Since the end of 2017, the China Insurance Regulatory Committee (CIRC) has taken numerous regulatory measures to address disorder in the insurance market, some of which have brought certain domestic life insurers to task.
Notably, the CIRC has tightened the net on the sale of short-term, high-yielding investment products, which it believes "deviates from the fundamental origin of insurance",(1) stressing that the fundamental purpose of insurance is a means of protection from financial loss, rather than a means of investment. In this regard, Article 4 of the forthcoming Measures for the Administration of the Utilisation of Insurance Funds(2) includes an amendment stipulating that insurance funds must be used "for the main purpose of serving the insurance industry" and in a steady, prudent and secure manner that meets the regulatory requirements on solvency.
This represents somewhat of a retrenchment given the CIRC's February 2015 decision to remove the 2.5% cap on guaranteed returns for universal life insurance policies that insurers can offer investors,(3) which:
- allowed insurers to offer higher-yielding insurance product offerings akin to the wealth management products (WMPs) that have long been a popular investment choice for household investors in China; and
- gave rise to a new breed of what have been termed 'platform insurers' (ie, insurers which are more similar to holding companies for investments funded by selling insurance products than traditional insurers).(4)
By selling policies that are essentially high-interest WMPs to the public, companies such as Bohai Life, Foresea and Shanghai Life have used the proceeds to purchase assets, properties and holdings in other companies domestically and overseas.(5) These WMPs can be especially appealing to retail investors seeking higher returns than those achievable through bank deposits or the lower yields offered by mainstream groups (eg, China Life, Ping An and China Pacific Insurance Company), without the risk of the stock market.(6) While giving rise to rapid premium growth for these insurers, these products generally carry a higher liability risk than traditional life policies.(7)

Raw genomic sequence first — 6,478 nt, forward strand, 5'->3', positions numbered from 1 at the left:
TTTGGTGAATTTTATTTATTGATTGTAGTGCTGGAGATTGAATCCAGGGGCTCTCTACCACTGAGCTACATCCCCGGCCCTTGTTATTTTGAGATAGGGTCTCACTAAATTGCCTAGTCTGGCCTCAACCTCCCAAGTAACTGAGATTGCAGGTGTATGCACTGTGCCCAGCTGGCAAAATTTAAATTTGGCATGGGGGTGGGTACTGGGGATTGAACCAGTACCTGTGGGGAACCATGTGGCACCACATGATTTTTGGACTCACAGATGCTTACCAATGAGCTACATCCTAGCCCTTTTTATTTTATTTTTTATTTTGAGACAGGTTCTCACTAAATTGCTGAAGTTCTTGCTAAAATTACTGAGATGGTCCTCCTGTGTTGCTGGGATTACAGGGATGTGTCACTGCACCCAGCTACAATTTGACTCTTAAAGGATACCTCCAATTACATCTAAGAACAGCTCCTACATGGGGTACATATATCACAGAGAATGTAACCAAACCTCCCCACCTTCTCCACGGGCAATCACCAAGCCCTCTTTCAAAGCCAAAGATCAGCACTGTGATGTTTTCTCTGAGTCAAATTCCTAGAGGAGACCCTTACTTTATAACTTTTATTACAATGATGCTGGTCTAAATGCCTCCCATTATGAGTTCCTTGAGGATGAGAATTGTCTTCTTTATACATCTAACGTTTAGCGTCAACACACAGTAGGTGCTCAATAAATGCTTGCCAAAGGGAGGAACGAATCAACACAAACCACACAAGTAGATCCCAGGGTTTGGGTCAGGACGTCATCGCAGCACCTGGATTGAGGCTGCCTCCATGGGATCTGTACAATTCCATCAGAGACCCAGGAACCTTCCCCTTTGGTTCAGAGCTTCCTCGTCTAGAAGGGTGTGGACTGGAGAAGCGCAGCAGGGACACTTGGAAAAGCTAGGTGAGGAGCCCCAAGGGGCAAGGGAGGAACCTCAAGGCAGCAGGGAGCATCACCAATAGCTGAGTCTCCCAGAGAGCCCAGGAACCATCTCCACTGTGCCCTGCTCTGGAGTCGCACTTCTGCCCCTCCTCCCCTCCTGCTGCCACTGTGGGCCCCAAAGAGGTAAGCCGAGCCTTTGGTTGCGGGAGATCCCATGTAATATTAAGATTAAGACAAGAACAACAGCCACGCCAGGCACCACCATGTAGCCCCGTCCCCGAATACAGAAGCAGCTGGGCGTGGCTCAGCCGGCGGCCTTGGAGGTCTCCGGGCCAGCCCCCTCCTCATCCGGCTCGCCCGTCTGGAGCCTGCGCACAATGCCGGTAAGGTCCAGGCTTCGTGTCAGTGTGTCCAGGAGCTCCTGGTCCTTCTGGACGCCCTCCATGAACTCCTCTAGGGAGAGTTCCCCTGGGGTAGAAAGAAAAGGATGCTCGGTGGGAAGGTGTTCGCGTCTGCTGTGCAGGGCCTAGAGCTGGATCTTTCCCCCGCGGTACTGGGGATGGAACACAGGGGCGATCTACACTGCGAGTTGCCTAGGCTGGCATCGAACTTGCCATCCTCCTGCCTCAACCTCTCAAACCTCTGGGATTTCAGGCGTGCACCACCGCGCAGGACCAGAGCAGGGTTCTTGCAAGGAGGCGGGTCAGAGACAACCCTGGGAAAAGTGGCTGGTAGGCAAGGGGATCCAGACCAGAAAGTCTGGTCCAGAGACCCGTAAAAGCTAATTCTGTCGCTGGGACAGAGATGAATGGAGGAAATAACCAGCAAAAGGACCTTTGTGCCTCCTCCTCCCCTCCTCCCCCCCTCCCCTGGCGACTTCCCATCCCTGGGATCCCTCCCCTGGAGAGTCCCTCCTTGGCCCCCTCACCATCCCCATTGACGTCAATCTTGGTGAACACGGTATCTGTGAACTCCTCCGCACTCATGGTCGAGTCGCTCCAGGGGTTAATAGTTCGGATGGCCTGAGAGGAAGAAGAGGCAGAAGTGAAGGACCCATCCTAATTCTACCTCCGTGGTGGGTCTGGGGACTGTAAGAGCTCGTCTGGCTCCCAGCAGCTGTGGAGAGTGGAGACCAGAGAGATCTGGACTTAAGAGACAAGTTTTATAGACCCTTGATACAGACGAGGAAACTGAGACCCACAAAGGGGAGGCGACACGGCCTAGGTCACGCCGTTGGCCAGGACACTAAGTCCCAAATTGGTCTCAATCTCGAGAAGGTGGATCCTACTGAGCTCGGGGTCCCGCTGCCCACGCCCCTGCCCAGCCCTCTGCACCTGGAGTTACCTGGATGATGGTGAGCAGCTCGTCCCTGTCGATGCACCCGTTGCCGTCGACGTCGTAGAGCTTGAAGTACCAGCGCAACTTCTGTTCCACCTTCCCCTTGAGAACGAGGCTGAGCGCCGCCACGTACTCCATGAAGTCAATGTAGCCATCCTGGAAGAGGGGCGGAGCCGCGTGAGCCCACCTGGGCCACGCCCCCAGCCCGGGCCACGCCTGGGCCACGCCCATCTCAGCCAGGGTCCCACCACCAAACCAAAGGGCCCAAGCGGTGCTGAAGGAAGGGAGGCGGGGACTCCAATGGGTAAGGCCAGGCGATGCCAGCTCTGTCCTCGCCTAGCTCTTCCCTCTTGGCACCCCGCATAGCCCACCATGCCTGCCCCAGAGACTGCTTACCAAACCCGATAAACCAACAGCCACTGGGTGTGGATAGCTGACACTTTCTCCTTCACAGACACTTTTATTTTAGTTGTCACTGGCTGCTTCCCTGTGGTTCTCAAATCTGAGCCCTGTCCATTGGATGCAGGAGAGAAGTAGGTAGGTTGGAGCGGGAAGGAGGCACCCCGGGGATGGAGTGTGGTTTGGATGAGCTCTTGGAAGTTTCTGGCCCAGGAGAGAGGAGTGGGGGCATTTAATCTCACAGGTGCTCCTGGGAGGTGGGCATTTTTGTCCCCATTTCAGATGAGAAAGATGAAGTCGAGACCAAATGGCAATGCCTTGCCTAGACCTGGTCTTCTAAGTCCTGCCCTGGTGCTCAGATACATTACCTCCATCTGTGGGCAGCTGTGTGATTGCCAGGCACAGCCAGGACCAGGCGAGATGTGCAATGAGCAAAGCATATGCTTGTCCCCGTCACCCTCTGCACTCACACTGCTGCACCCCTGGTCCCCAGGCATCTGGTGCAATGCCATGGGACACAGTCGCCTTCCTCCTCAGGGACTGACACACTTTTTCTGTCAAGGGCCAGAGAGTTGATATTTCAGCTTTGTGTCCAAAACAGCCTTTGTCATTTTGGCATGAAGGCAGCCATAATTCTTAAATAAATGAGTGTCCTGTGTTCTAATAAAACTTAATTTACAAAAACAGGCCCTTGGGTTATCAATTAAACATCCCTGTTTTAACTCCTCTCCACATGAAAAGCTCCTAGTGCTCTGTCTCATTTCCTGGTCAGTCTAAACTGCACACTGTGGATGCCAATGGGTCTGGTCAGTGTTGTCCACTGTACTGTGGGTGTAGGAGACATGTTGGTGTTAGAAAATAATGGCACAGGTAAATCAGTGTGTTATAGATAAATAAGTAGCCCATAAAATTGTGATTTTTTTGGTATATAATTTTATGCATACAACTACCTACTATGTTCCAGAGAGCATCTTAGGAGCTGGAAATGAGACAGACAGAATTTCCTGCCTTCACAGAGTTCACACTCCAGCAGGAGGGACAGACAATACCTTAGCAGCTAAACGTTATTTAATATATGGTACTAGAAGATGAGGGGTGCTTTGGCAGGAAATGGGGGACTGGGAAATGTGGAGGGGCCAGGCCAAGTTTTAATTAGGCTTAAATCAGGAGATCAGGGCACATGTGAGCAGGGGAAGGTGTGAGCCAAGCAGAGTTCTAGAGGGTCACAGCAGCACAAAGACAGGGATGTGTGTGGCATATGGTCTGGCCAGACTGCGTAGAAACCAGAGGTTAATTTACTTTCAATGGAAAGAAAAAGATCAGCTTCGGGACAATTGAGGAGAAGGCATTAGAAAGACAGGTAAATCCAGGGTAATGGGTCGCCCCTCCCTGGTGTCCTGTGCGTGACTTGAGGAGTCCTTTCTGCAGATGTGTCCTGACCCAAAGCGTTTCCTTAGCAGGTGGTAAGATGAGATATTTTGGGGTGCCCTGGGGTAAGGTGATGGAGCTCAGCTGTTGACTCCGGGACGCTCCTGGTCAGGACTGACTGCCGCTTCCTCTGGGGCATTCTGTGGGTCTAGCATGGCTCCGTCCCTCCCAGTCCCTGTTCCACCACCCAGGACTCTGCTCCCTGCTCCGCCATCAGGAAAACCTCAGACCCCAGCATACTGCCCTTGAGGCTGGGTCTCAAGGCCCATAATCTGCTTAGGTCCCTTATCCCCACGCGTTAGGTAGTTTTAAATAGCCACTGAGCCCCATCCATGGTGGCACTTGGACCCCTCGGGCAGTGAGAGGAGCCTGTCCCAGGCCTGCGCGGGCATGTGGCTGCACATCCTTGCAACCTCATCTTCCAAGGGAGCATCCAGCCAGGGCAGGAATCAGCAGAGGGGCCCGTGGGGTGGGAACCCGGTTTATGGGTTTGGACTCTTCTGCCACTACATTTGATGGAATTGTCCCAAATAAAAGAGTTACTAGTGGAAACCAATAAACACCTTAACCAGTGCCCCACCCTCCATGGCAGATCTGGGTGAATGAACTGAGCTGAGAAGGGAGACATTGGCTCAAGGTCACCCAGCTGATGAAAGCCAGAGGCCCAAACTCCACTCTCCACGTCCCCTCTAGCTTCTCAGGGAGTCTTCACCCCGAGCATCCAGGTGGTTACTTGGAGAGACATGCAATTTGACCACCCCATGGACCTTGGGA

The regulators' main concerns are:
- the ability of these companies to continue paying back such sizable annual returns; and
- the potential consequences of them failing to meet these liabilities.
In addition to the illiquidity of longer-term investments, a mismatch in the ratio of domestic funding sources to overseas acquisitions may pose a substantial currency risk. In China especially, foreign exchange is under the regulators' strict control, despite a rule capping insurers' foreign investment at 15% of their total assets as of the end of the previous year.(8) Despite claims of effective risk management and investment in a balanced mix of short and long-term investments, the CIRC has identified the potential for a liquidity crunch on the back of an increase in redemptions falling due in 2018. Such a high-profile default could affect other financially sound institutions offering WMPs, as it may foster public doubts over the general security of these popular products, which banks and trust companies have long sold domestically. Such a default would also have an impact on the private investors that lent their money.
Given the potential systemic effects posed by an insurer's default under these circumstances, an orderly wind down under the regulators' control may be the preferred option.
Besides targeting life insurers with a raft of recent penalties, the CIRC has also issued new regulations aimed at increasing market transparency, requiring insurers to provide information on, among other things:
- related-party transactions; and
- their use of insurance funds.
Further, in a recent seminar, a CIRC official referred to insolvent insurers facing bankruptcy, something that has never occurred in the history of the Chinese insurance market.
Facing the challenge of implementing financial regulatory changes, the CIRC's recent measures have garnered attention from across society. The measures are notable, as they underline a renewed emphasis on controlling financial risks, which is of utmost concern for the government.
For further information on this topic please contact Hao Zhan or Sharif Hendry at AnJie Law Firm by telephone (+86 10 8567 5988) or email (firstname.lastname@example.org or email@example.com). The AnJie Law Firm website can be accessed at www.anjielaw.com.?
(1) Further information is available here.
(3) Further information is available here.
(4) Further information is available here.
(5) Further information is available here.
(6) Further information is available here.
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